Adrian and I met at SOLACE’s offices in Hope House, Great Peter Street, with Kathryn Rossiter, the Society’s Director of Development & Operations, to discuss the relationship between our organisations and opportunities for joint working and/or co-operation. The understandable context for our wide-ranging discussion was the challenge of engaging executives, who have tremendous demands on their time and can only offer a short span of attention in which to gain their commitment. The credit crunch can only exacerbate the demands for efficiency and, as we’re convinced, in Socitm, that our information management infrastructures should be used much more effectively, that will be the focus for our initial pitch. Kathryn suggested drafting “10 key questions” to CEOs, which is what we’ll do, and will help us to establish a CEO panel with whom we can discuss the outcome. Apparently, SOLACE had (or has) an “IT Panel & Professional Matters” Group, whose status she’ll also enquire into, as we may be able to link into that.

There are many parallels in recent developments in SOLACE and Socitm. There included commercial development exigencies and market intelligence, international development and social responsibility, and SOLACE also has a need to modernise its systems, as we are doing, which may provide further scope for collaboration that we agreed to follow-up. All in all, we thought, a very helpful meeting.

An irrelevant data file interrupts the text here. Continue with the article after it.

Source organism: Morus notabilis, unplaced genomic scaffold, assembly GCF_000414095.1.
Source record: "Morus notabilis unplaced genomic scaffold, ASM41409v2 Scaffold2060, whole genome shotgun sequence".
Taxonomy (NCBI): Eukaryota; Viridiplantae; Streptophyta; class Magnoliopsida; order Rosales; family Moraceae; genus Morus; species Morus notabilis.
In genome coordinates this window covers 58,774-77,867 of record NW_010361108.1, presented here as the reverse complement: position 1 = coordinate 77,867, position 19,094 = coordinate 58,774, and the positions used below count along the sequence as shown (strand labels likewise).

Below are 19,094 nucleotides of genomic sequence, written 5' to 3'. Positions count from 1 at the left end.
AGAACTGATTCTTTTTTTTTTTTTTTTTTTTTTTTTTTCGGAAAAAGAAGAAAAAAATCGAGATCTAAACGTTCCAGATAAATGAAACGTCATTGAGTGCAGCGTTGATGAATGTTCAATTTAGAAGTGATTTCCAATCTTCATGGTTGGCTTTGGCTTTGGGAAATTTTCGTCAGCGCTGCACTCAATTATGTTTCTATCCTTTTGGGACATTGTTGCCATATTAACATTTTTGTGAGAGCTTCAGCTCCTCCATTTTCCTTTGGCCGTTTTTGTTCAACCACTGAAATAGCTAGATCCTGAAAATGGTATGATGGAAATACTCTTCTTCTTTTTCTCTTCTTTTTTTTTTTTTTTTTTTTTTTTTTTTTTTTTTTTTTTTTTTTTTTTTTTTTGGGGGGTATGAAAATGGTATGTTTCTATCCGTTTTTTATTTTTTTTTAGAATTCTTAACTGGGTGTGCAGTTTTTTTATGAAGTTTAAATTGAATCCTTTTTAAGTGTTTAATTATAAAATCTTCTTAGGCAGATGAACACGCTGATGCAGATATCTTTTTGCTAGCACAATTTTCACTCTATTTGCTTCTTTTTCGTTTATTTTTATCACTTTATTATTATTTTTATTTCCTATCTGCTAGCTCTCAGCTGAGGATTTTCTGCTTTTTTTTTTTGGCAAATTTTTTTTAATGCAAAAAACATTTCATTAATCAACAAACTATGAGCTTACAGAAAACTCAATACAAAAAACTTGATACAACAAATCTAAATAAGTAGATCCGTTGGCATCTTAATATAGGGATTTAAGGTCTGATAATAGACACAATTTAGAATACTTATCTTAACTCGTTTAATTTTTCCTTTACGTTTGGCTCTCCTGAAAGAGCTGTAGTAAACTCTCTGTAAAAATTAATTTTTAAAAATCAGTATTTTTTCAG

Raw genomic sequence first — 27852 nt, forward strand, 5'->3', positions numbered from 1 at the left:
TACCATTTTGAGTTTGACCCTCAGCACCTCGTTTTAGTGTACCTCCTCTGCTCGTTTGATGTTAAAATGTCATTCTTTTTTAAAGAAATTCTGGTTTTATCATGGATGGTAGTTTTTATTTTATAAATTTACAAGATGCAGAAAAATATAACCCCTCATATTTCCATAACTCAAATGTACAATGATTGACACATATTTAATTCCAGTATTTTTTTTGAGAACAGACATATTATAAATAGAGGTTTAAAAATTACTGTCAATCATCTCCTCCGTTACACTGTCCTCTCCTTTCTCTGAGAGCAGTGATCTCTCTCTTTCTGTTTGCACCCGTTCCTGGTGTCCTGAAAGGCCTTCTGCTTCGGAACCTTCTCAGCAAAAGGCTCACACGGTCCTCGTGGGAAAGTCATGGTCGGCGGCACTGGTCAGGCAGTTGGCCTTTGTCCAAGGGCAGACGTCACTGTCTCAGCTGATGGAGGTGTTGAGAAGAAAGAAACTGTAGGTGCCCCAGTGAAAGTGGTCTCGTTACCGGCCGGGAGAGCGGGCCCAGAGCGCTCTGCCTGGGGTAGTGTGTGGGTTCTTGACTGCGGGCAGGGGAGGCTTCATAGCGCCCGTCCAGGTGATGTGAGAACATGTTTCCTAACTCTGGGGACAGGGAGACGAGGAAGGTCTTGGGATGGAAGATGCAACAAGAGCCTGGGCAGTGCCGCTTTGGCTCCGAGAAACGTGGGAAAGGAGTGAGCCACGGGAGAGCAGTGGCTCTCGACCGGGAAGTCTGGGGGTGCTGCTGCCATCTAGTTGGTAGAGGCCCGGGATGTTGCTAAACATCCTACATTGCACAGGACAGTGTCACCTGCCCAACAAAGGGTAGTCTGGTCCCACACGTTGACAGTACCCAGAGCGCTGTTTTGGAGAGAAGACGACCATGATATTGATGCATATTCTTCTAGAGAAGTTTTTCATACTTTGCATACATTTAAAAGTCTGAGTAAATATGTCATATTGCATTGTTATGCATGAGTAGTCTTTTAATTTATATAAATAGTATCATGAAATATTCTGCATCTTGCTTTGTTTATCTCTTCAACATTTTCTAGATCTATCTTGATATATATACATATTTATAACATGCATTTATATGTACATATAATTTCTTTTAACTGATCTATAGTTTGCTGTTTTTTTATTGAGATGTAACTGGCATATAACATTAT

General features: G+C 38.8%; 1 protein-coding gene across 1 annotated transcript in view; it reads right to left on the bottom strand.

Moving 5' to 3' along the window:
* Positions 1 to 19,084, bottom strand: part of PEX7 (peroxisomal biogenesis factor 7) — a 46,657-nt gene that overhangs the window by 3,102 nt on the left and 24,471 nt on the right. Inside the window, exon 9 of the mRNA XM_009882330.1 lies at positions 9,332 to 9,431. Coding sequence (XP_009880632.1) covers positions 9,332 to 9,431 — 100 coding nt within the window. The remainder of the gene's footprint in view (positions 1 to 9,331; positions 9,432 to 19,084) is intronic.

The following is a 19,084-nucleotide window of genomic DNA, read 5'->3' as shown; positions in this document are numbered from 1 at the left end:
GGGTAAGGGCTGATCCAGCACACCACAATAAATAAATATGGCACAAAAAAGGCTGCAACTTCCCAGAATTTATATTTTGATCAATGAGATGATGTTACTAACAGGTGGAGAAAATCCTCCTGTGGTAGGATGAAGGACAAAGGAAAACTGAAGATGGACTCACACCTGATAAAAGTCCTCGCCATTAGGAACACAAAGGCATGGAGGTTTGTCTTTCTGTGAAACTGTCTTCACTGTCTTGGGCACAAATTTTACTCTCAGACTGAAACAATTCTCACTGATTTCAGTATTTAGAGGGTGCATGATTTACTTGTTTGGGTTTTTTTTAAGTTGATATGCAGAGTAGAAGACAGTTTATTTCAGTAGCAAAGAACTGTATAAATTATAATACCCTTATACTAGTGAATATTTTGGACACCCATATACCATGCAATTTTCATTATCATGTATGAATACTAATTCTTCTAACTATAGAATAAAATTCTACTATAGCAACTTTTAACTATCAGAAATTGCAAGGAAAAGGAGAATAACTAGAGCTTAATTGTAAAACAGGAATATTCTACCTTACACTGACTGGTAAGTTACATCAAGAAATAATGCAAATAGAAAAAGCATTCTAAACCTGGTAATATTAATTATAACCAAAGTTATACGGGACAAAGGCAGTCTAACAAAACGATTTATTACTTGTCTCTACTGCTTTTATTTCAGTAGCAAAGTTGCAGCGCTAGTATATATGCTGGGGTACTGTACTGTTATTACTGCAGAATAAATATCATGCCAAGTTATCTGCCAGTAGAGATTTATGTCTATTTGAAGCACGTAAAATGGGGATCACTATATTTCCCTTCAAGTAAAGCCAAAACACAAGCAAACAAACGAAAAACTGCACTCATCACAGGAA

Starting with lunch, we met in the afternoon with CIPFA officials at their offices near Charing Cross. They included Alan Edwards, the CIPFA IT panel Chair, Paul Jackson, Performance Improvement Advisor (Technology), the Director of Business Development and Assistant Director, Policy & Technical. Alan chaired our discussion, which was structured in three areas – commercial, research and policy. We agreed an initiative on review/ endorsement and co-branding of products of common interest. In the past, CIPFA and Socitm have worked very well together – particularly during the CCT (Compulsory Competitive Tendering) era – and we hope to re-establish that sort of productive relationship supporting cross-cutting matters. CIPFA colleagues agreed to consider development of guidance on sustainable funding of ICT, enabling accurate cost accounting through the various channels, recognising that these are increasingly operated through partnerships.

In the evening I attended a dinner hosted by Lord Erroll in the Attlee Room at the House of Lords to discuss the UK National Identity Scheme. Geoff Llewellyn chaired, as usual, and James Hall, CEO of the Identity and Passport Service, was the speaker. I knew many of the attendees from previous dinners, but “new faces” included Glyn Evans and David Wilde. I was impressed at the pragmatic and business-like approach that has now materialised in the Identity Card programme but a number of attendees, me included, perhaps unfairly, extended the debate to encompass pan-Government security and PR concerns.